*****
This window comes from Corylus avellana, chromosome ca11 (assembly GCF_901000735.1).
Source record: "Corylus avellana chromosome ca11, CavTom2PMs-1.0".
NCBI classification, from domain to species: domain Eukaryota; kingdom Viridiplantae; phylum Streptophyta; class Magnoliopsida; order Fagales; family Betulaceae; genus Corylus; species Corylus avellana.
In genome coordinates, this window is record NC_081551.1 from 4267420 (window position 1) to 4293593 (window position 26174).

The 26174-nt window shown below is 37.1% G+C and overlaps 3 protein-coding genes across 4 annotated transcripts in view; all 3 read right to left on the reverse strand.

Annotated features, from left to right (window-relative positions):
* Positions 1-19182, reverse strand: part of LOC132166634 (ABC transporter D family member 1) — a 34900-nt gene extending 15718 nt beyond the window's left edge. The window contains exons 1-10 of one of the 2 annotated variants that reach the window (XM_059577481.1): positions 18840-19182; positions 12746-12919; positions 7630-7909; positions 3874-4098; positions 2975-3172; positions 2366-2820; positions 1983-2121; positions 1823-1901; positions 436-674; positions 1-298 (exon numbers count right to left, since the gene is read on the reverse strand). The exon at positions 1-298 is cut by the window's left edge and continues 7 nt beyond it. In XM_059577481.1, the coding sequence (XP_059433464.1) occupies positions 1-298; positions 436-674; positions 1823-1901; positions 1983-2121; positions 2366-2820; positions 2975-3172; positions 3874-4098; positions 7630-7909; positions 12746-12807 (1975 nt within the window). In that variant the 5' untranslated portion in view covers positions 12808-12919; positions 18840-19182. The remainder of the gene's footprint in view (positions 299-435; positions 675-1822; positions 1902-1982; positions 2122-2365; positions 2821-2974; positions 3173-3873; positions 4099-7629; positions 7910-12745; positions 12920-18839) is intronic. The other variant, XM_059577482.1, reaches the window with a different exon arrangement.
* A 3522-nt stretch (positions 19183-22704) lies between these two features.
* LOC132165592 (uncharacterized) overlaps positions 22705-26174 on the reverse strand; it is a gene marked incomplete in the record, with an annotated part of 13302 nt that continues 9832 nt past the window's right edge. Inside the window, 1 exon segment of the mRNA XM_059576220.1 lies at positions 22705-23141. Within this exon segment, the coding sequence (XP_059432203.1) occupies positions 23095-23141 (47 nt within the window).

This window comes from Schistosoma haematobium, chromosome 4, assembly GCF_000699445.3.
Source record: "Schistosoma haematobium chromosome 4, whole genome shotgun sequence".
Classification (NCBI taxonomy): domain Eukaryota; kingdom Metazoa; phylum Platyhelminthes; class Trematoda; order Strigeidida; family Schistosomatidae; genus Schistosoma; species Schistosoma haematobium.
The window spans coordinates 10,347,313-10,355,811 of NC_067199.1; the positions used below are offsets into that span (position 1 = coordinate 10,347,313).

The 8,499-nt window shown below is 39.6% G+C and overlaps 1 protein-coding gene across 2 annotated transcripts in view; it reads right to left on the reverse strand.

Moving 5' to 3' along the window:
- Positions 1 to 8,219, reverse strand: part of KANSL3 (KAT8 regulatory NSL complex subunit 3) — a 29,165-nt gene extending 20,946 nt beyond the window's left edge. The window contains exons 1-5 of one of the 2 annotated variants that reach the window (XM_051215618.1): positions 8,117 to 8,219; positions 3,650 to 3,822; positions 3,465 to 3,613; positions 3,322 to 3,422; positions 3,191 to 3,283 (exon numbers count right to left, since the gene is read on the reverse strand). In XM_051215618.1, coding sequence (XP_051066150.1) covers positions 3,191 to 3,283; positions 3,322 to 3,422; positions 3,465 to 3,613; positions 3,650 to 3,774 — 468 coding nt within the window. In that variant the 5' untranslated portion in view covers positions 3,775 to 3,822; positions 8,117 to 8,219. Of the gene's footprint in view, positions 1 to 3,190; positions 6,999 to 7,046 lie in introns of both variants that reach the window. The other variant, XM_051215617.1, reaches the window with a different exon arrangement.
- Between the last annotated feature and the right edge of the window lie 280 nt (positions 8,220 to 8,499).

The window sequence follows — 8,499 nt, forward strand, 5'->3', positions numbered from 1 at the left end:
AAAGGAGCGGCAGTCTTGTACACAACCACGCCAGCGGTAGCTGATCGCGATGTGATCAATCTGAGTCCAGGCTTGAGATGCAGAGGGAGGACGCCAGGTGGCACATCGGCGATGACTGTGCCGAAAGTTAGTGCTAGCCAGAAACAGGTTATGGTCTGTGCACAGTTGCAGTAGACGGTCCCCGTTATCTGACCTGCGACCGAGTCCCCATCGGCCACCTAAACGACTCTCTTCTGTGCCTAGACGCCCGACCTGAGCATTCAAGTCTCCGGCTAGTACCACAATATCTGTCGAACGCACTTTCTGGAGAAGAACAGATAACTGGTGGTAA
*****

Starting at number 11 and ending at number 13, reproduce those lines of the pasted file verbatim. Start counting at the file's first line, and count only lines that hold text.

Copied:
Source record: "Schistosoma haematobium chromosome 4, whole genome shotgun sequence".
Classification (NCBI taxonomy): domain Eukaryota; kingdom Metazoa; phylum Platyhelminthes; class Trematoda; order Strigeidida; family Schistosomatidae; genus Schistosoma; species Schistosoma haematobium.
The window spans coordinates 10,347,313-10,355,811 of NC_067199.1; the positions used below are offsets into that span (position 1 = coordinate 10,347,313).